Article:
Saturday Art: Portrait of Cornplanter
Ki-On-Twog-Ky by F. Bartoli(1796)
This wonderful portrait is in the collection of the New York Historical Society. The artist was Frederick Bartoli, and you can see his signature with the date, 1796, just to the right of Cornplanter’s shoulder.
Judging by his name, the artist is Italian, but I have not been able to find out anything more about him.
However, there is a lot of historical documentation about the subject of the painting. Cornplanter was an important war-chief and leader of the Seneca tribe. According to Wikipedia, his Iroquois name Gaiänt’wakê (often spelled Gyantwachia), means “the planter,” and another variation, Kaintwakon, means “by what one plants.” However, the New York Historical Society renders his name as Ki-On-Twog-Ky. He was commonly known in English as Cornplanter. His exact birth year is unknown but it was likely sometime between 1740 and 1750 in Canawaugus (now Caledonia, New York) on the Genesee River. His mother, Aliquipiso, was Seneca, and his father was a Dutch fur trader, Johannes Abeel. He lived to a ripe old age, till 1836.
The portrait was painted to commemorate his meeting with the U.S. Congress ten years before and his role as a mediator between native and non-native cultures, therefore he is holding the symbolic peace pipe. He is wearing an earring, and his earlobes are cut in a way that was common at the time among Native Americans. It is believed that the silver medal and armbands and the scarlet cloth with which he draped himself were gifts from the Confederation Congress presented during his visit to New York City in May 1786, three years before the Inauguration of George Washington.
Most of the Iroquois confederacy sided with the British during the American Revolution, and Cornplanter, who had been appointed by his tribe to lead the Seneca warriors, took part in battles including what are known as the the Battle of Wyoming(meaning the Wyoming Valley in Pennsylvania near the present-day city of Wilkes-Barre) and the Cherry Valley massacre (in Otsego County New York, near present-day Oneonta). Following the war, he became a negotiator in disputes between the Americans and the Seneca as well as other indigenous tribes, and spent decades seeking a peaceful resolution of disputes between the United States and the Six Nations. Sometime in the 1790’s, the Pennsylvania General Assembly awarded him a land grant of about 1,500 acres in Warren County that would be the last Indian-owned land in Pennsylvania. The Seneca continued to live there until 1965, when Pennsylvania permanently flooded the Cornplanter Tract to create the Allegheny Reservoir. The moving of his grave (which conflicted with the promise that his land grant would be his and his heirs “forever”) was commemorated by the song, “As Long As The Grass Shall Grow” written by Peter LaFarge and recorded by Johnny Cash in 1964; you can hear Johnny performing it on YouTube here.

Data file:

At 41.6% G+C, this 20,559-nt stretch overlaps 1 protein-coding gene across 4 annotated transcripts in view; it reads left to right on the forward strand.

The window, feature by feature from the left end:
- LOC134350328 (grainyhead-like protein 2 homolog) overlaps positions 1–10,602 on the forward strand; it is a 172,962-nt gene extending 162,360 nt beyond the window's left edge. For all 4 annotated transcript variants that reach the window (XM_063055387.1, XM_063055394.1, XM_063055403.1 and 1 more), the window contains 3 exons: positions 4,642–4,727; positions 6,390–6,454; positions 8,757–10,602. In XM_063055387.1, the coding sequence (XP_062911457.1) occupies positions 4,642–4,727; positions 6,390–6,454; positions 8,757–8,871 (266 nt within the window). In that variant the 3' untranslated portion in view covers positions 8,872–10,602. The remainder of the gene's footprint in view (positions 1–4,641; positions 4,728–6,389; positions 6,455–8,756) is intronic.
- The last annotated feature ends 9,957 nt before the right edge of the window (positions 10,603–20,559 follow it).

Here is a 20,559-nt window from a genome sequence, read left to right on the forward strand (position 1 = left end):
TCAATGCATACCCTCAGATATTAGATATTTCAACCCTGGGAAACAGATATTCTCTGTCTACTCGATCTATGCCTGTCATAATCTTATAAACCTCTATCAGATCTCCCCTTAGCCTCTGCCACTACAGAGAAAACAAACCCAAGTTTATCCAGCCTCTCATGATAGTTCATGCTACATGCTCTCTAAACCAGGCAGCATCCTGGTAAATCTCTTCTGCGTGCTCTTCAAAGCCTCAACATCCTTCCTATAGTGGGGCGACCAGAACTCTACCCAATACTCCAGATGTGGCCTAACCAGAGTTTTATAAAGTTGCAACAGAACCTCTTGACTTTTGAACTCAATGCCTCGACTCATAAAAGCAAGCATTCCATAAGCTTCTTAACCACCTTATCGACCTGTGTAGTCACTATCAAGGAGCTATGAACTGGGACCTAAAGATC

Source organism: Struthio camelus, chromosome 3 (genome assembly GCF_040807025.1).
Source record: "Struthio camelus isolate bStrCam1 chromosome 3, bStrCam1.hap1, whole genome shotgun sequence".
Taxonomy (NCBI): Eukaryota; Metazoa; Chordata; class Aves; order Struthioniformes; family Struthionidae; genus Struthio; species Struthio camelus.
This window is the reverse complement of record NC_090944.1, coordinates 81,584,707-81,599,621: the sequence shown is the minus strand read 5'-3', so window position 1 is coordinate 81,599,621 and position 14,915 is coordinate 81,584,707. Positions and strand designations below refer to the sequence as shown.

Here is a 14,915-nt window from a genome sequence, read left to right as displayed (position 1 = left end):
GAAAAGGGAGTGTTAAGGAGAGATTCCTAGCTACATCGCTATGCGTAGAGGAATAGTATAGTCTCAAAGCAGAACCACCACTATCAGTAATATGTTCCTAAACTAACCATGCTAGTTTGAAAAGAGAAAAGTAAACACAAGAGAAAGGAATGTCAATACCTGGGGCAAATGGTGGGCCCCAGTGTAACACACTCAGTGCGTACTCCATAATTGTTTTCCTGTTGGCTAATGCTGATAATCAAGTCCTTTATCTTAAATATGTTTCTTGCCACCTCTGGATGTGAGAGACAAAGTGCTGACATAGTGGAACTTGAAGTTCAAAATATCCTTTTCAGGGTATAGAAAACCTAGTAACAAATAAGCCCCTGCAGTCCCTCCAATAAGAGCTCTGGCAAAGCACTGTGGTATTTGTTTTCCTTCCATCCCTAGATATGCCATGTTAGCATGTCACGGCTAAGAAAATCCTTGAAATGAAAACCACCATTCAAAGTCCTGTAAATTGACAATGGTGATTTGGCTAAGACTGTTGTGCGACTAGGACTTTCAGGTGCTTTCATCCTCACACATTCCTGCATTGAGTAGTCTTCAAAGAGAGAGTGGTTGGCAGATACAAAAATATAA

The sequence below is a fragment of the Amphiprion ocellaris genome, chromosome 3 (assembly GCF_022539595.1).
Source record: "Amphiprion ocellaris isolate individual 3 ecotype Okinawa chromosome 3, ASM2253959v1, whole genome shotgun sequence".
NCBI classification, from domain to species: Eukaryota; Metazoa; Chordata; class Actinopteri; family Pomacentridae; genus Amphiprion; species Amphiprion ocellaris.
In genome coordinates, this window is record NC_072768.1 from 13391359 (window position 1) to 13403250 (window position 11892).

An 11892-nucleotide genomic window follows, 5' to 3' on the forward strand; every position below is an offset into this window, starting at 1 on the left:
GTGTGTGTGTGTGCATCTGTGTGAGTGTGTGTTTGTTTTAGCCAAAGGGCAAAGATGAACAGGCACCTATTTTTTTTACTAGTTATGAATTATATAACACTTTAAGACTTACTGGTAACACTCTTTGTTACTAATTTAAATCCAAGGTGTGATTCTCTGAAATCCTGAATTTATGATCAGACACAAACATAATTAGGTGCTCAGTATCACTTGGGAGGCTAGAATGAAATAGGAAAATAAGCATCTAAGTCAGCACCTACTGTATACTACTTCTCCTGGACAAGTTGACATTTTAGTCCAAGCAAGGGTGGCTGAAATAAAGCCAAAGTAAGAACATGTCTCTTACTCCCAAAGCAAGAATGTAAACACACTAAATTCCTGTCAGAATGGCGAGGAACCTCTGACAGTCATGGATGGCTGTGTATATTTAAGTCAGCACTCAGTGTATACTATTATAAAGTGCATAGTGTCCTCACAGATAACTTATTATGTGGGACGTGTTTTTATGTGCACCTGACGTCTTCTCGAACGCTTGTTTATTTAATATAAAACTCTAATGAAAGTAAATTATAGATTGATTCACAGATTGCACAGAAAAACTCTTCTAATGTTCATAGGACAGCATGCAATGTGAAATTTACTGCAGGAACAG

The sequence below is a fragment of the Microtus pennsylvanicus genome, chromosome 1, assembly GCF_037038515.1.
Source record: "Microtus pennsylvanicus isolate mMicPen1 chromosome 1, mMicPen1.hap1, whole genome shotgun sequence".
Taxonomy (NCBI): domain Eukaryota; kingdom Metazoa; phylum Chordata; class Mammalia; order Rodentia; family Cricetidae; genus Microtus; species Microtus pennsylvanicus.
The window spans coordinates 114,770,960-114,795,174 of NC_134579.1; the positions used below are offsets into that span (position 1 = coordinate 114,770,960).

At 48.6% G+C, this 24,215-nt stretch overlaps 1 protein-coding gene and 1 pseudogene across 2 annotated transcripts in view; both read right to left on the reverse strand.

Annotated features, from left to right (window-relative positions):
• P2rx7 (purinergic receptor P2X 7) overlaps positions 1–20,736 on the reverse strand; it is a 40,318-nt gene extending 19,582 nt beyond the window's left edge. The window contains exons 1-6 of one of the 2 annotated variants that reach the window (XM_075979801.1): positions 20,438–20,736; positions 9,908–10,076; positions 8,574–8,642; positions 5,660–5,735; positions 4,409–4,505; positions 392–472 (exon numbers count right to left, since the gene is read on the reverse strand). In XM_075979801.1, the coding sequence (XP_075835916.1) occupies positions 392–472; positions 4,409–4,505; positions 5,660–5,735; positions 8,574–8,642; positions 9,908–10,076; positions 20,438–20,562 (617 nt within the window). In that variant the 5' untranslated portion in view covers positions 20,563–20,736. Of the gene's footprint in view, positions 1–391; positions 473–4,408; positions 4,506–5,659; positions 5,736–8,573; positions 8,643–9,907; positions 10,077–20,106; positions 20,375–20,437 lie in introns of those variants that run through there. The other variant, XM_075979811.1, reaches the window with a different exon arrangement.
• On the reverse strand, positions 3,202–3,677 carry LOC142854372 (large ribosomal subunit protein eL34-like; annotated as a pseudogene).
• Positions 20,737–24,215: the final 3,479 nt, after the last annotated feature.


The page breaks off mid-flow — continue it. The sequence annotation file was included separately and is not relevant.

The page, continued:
For those who are not familiar with the natives of eastern North America, the Seneca were a tribe living primarily in western upstate New York. They were part of a group known as Haudenosaunee (or Iroquois because their common language group was Iroquoian) that covered most of upstate New York, with some tribes going as far as the Ohio Valley and Wisconsin. They were farmers, and also hunted, gathered, and fished for food. The clans were matrilineal, that is, clan ties were traced through the mother’s line.
The Iroquois League was a confederation formed in the 16th century, or possibly even earlier. It included the Mohawk(Kanien’gehaga), Oneida, Onondaga, Cayuga and Seneca nations, and was also known as the Five Tribes. After the Tuscarora nation joined the League in 1722, the Iroquois became known as the Six Nations. The League still exists, and the Iroquois hold a unique position, because unlike other natives of North America, their rights to land, and as sovereign entities within the United States were established by the Treaty of Canandaigua signed in 1794. The treaty is still actively recognized by the United States and the Six Nations, and the tribes issue their own passports. There was a bit of an international incident last year, when the Iroquois Nationals lacrosse team, traveling to an international tournament in England, was not allowed to enter because the British government refused to recognize the Iroquois passports. Iroquois law was an inspiration to America’s founding fathers when writing the Constitution. George Washington, after a visit to the Iroquois, expressed “great excitement” over the Iroquois “two houses and Grand Council”. Benjamin Franklin wrote, “”It would be strange if ignorant savages could execute a union that persisted ages and appears indissoluble; yet like union is impractical for twelve colonies to whom it is more necessary and advantageous.” There is also evidence that Thomas Jefferson adopted the specific symbols of the Iroquois; their Tree of Peace became the Tree of Liberty; the Eagle, clutching a bundle of thirteen arrows, became the symbol of the new American government.
Just for fun, if you want to read some good fiction featuring an Iroquois woman, I highly recommend Thomas Perry’s Jane Whitefield thriller/mystery series. Jane Whitefield is a Seneca who lives in Tonawanda, New York and her native culture plays a big role in the books.
Well, I seem to have wandered far off my original topic, but I hope you enjoy it.